Dir. Scott Derrickson
When he discovers and opens the Lament Configuration at the scene of a gruesome crime, shady LA detective Joseph Thorne finds himself embroiled in a series of sinister occurrences and hellish encounters with the demonic Cenobites. Presiding over events is a seemingly omniscient figure known only as The Engineer…
After Hellbound, the rights to Clive Barker’s burgeoning series were acquired by Dimension, then a sub-division of Miramax, specialising in genre films. They produced and distributed Hell on Earth and Bloodline, but after the troubled production of the latter, Dimension wanted to reinvigorate the franchise and take it in a new direction. Enter Scott Derrickson and Paul Harris Boardman, whose somewhat daring script essentially ignores the previous films and establishes a whole new set of rules for the series. Inferno acts as a stand-alone instalment; set after the events involving the descendent of John Merchant in Bloodline, but way before Pinhead's eventual destruction in 2127, it features the Lament Configuration and various Cenobites, including Pinhead, but is not connected to previous storylines.
Stylishly directed by Derrickson, who aims for an LA neo-noir feel, including snippets of a world-weary voice-over narration, Inferno is less concerned with gory violence and the murky realms of pain and pleasure dominated by the sadistic Cenobites, than it is with delving into one man's personal hell. Utilising a much more psychological approach than the prior films, it unravels as a dark and moody thriller with elements of Jacob’s Ladder, Se7en and 8MM. When Joseph (Craig Sheffer) inadvertently conjures the Cenobites by opening the puzzle box at the scene of a crime, torture naturally follows, but here it is psychological torture, and not the mutilation of the flesh the series usually revels in. Derrickson’s approach to violence is also much more psychological, with much of it occurring off screen, and the use of unsettling and downright gruesome sound effects allowing the audience to use its imagination. That said, Inferno is still peppered with macabre imagery, including the off-kilter dream sequences, the discovery of a bloody mattress in a hospital room and Joseph’s encounters with several Cenobites; one of which is a mutilated torso…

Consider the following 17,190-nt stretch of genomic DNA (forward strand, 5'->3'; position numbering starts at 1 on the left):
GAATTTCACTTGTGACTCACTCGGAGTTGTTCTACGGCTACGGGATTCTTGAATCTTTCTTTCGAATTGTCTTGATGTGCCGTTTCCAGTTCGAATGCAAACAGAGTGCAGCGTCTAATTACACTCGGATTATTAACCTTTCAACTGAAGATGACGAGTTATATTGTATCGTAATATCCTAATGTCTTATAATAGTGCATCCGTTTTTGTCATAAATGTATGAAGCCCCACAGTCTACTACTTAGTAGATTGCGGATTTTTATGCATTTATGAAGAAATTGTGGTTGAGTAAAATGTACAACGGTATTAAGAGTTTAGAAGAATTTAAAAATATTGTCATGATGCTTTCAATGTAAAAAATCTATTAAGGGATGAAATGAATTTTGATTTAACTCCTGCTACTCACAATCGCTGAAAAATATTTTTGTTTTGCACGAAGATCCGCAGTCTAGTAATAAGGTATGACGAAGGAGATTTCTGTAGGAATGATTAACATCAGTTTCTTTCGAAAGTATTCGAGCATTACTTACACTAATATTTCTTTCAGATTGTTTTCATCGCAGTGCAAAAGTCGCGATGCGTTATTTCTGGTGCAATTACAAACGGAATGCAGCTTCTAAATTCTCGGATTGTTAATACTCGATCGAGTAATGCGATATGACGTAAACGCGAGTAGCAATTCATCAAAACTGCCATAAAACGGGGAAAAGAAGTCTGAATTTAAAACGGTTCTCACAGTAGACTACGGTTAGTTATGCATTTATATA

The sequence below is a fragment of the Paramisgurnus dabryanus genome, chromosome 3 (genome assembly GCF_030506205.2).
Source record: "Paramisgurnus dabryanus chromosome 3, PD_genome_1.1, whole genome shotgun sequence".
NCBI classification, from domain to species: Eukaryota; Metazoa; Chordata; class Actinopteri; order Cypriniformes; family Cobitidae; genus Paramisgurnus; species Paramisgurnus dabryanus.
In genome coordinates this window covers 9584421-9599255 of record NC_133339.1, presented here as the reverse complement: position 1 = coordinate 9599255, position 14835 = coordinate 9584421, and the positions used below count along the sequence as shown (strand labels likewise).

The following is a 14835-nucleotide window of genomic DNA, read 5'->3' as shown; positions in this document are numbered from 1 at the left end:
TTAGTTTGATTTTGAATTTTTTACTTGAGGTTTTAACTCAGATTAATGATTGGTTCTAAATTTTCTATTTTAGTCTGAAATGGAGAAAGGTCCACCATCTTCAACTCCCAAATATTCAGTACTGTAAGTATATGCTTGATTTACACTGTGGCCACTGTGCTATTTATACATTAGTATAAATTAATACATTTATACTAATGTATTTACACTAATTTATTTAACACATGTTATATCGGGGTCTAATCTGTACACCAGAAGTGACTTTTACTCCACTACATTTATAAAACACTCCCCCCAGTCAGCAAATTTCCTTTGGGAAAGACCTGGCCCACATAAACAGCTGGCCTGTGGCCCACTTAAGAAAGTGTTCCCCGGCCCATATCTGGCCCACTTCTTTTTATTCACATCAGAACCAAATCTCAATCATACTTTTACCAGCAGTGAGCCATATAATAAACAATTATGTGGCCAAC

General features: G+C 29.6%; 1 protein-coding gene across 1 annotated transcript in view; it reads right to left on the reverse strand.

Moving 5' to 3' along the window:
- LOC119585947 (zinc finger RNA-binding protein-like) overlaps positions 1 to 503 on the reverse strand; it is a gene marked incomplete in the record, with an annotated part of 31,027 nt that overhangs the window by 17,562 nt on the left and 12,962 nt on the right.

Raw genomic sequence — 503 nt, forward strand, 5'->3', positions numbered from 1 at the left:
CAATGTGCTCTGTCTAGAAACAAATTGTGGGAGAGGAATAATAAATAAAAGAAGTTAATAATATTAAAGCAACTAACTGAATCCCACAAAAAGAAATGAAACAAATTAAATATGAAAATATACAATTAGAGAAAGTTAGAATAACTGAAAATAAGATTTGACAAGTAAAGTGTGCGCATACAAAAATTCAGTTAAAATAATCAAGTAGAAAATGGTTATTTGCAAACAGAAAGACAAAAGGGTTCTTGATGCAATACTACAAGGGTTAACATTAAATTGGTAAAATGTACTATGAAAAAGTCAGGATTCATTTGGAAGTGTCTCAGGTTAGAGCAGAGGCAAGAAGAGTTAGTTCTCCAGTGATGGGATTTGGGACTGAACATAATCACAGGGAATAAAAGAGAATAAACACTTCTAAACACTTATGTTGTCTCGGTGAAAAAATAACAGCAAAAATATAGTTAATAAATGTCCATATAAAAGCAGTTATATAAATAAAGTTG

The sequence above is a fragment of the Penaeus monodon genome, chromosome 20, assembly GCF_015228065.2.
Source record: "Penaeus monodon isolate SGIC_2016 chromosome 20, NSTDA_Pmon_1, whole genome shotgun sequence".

A practising Christian, Derrickson imbues Inferno with an arguably simplistic moralistic slant that isn’t as prominent in the prior films. In an interview with Christianity Today he stated “To me, the horror genre is the genre of non-denial. It's about admitting that there is evil in the world […] The genre is not about making you feel good, it is about making you face your fears. And in my experience, that's something that a lot of Christians don't want to do.” Inferno, perhaps more than any other Hellraiser film (save for Hellseeker) is about comeuppance. Sheffer’s character has corrupted his own innocence and realises that the time for redemption has long since past. He is a character torn between spirit and flesh, and by ultimately opting for the latter, condemns himself to a very personal hell in which he is forced to relive a grotesque nightmare of his own making over and over for all eternity. It’s an interesting, if rather black and white concept.
The narrative, which to begin with follows Joseph as he attempts to solve a string of murders, the victims of which are all connected to him somehow, becomes increasingly nightmarish. The discovery of severed fingers belonging to a child found at each of the crime scenes fuels the mystery. Joseph eventually begins to wander through unfamiliar spaces, and various moments are revealed to be dreams, or hallucinations, which underpin the psychological approach and render the audience as disorientated as the protagonist. The amalgamation of sex and horror that was a prominent feature of the first two films, and manifest in Bloodline in the guise of Angelique, here comes in the form of a disturbing scene featuring two female Cenobites who seduce Joseph. In one shocking moment, they begin fondling and caressing him by slipping their hands under the skin of his chest. Other than this instance, little of Barker’s sexual themes are present.
If Hell on Earth and Bloodline were the films in which Barker took a back seat, Inferno is the film that prompted him to back away entirely from the on-going series. At times the 'Hellraiser' moments seem like they’ve just been dropped in. While the unmistakable countenance of Pinhead (Doug Bradley) graces the DVD cover, he only appears on screen for a few moments, waxing lyrical about suffering and just-desserts. This also feeds into Inferno’s reputation as an untypical Hellraiser film. While it isn’t always successful, at least Derrickson and co attempted something different and tried to move the series in a new direction. If nothing else, it makes for an interesting footnote in the career of a director who has since gone on to make the likes of The Exorcism of Emily Rose and the critically lauded Sinister.